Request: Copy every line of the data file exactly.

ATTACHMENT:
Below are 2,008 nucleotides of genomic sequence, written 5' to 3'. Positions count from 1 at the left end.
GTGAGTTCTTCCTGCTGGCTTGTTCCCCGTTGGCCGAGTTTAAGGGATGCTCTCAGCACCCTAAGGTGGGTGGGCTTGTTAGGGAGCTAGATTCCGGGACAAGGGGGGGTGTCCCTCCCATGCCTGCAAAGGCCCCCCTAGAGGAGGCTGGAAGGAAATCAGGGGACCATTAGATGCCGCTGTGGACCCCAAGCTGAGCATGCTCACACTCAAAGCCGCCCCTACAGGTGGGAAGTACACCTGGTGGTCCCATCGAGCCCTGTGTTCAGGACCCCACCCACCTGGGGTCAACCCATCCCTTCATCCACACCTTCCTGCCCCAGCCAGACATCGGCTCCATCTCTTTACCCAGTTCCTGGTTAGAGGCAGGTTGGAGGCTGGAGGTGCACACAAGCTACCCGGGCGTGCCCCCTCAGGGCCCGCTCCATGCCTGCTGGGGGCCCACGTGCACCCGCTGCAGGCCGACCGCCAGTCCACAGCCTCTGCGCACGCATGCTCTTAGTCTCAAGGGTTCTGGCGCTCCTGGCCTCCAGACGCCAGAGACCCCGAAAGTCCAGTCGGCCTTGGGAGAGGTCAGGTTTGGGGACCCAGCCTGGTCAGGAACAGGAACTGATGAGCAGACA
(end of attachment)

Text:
Below are 2,008 nucleotides of genomic sequence, written 5' to 3'. Positions count from 1 at the left end.
GTGAGTTCTTCCTGCTGGCTTGTTCCCCGTTGGCCGAGTTTAAGGGATGCTCTCAGCACCCTAAGGTGGGTGGGCTTGTTAGGGAGCTAGATTCCGGGACAAGGGGGGGTGTCCCTCCCATGCCTGCAAAGGCCCCCCTAGAGGAGGCTGGAAGGAAATCAGGGGACCATTAGATGCCGCTGTGGACCCCAAGCTGAGCATGCTCACACTCAAAGCCGCCCCTACAGGTGGGAAGTACACCTGGTGGTCCCATCGAGCCCTGTGTTCAGGACCCCACCCACCTGGGGTCAACCCATCCCTTCATCCACACCTTCCTGCCCCAGCCAGACATCGGCTCCATCTCTTTACCCAGTTCCTGGTTAGAGGCAGGTTGGAGGCTGGAGGTGCACACAAGCTACCCGGGCGTGCCCCCTCAGGGCCCGCTCCATGCCTGCTGGGGGCCCACGTGCACCCGCTGCAGGCCGACCGCCAGTCCACAGCCTCTGCGCACGCATGCTCTTAGTCTCAAGGGTTCTGGCGCTCCTGGCCTCCAGACGCCAGAGACCCCGAAAGTCCAGTCGGCCTTGGGAGAGGTCAGGTTTGGGGACCCAGCCTGGTCAGGAACAGGAACTGATGAGCAGACA